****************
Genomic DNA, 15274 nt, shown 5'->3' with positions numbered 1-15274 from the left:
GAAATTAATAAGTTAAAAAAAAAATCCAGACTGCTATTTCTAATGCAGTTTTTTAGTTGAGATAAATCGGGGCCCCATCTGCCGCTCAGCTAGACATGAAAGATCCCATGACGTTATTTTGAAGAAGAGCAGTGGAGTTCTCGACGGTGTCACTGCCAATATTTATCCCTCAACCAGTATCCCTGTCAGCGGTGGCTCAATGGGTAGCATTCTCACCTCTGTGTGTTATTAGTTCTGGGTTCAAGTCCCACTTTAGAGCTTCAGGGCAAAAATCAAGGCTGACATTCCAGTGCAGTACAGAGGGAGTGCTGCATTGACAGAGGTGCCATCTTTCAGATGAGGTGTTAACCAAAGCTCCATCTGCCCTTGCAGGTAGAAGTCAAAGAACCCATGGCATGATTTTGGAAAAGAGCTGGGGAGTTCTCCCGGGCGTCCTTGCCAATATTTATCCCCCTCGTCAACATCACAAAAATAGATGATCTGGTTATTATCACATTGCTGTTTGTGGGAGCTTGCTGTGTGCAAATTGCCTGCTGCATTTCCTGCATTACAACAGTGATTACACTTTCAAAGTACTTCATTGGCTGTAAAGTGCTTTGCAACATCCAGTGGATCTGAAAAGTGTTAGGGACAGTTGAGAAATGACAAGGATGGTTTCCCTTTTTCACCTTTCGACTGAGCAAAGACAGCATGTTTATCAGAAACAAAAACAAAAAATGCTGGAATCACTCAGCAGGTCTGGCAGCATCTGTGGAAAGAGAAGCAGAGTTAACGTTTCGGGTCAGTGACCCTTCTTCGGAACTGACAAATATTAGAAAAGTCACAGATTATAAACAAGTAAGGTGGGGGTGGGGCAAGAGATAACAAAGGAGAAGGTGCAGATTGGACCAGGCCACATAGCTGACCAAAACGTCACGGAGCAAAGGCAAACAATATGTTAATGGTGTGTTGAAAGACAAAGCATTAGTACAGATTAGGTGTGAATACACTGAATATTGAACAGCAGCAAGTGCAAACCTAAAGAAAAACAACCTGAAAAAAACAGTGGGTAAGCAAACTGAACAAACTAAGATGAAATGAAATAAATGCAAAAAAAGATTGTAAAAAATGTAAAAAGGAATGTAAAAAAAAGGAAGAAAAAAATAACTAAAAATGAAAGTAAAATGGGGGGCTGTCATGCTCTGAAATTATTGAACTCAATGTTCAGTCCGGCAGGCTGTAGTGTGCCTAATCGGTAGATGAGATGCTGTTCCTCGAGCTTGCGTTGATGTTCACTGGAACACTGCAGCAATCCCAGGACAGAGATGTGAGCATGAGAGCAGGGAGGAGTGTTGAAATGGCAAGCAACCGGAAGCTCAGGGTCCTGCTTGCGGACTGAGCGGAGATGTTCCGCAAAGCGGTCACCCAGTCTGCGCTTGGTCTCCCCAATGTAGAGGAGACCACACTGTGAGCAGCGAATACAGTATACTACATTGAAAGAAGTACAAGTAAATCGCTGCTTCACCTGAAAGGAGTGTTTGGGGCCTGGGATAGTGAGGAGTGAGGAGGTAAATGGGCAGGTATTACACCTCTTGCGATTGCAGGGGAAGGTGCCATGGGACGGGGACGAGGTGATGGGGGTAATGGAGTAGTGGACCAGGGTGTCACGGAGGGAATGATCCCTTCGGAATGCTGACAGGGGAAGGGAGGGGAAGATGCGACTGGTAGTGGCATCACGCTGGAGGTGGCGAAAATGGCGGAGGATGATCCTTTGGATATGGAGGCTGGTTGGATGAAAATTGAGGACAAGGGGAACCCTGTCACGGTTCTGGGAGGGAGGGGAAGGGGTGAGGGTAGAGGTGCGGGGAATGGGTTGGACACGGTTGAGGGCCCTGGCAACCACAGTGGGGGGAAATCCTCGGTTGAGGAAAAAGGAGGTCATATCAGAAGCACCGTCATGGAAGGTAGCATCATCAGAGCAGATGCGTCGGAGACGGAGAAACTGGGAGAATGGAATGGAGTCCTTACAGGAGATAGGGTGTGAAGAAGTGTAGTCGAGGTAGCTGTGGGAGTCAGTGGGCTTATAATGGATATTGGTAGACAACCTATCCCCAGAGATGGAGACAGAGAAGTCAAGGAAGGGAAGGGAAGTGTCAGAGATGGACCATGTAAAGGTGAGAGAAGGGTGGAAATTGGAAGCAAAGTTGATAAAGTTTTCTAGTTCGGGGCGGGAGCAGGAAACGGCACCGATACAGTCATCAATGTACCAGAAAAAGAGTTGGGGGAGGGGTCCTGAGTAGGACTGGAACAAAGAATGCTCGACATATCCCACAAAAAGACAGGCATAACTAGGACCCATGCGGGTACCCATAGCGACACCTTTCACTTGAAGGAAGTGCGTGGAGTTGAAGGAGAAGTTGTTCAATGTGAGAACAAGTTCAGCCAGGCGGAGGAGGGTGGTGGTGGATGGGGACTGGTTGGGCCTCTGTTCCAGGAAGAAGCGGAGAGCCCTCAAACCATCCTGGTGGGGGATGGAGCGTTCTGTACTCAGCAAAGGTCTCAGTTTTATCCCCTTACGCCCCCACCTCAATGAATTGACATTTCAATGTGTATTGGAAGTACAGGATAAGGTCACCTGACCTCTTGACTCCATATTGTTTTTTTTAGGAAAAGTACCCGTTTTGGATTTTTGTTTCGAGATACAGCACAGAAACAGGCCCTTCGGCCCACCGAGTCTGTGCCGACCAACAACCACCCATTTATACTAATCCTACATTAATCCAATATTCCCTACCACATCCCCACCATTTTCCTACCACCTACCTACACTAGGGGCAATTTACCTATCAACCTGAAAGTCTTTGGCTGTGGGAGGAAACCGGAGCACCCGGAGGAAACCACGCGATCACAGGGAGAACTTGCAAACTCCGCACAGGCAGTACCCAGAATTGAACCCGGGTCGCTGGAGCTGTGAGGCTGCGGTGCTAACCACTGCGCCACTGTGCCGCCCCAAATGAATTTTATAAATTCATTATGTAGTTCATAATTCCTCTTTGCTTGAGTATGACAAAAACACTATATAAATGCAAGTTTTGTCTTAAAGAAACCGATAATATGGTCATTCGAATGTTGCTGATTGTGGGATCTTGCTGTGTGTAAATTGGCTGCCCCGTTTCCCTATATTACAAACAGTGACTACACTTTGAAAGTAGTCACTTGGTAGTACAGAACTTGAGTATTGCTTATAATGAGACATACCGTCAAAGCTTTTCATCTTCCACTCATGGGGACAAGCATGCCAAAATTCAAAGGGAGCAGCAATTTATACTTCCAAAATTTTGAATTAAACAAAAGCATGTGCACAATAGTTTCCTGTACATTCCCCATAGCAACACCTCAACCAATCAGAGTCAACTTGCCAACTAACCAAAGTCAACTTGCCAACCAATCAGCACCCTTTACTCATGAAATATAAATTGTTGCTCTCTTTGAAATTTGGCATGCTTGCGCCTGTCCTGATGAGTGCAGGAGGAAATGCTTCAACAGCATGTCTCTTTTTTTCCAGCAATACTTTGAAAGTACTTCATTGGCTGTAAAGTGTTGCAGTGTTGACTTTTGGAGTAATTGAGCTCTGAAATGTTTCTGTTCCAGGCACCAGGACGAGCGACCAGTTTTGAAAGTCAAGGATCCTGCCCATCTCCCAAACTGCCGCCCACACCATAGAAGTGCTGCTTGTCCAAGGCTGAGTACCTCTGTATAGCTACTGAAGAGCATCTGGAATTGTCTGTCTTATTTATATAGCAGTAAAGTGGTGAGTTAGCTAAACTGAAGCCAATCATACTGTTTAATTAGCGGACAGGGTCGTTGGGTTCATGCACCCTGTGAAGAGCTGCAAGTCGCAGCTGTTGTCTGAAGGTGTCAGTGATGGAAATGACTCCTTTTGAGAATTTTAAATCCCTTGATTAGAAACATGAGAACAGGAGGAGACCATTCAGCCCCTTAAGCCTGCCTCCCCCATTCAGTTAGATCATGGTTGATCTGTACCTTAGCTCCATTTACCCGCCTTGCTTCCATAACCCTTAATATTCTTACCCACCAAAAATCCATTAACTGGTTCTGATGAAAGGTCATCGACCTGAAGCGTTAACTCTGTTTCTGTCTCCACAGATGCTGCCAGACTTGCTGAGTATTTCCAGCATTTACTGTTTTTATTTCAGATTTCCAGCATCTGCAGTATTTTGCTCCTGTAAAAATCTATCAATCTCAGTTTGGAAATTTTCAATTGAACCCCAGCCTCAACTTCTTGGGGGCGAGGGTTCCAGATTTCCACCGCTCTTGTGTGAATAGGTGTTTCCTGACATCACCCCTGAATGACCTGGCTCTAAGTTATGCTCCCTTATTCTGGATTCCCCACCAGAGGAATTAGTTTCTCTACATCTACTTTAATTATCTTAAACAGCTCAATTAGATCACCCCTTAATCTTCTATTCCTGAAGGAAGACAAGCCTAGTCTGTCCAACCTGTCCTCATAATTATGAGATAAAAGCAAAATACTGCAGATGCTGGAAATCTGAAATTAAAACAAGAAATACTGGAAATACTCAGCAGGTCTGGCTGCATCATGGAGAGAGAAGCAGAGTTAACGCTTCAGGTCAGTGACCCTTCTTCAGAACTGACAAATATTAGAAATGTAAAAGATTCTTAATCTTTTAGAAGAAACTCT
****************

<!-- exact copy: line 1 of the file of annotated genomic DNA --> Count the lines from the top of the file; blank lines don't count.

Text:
Genomic DNA, 15274 nt, shown 5'->3' with positions numbered 1-15274 from the left: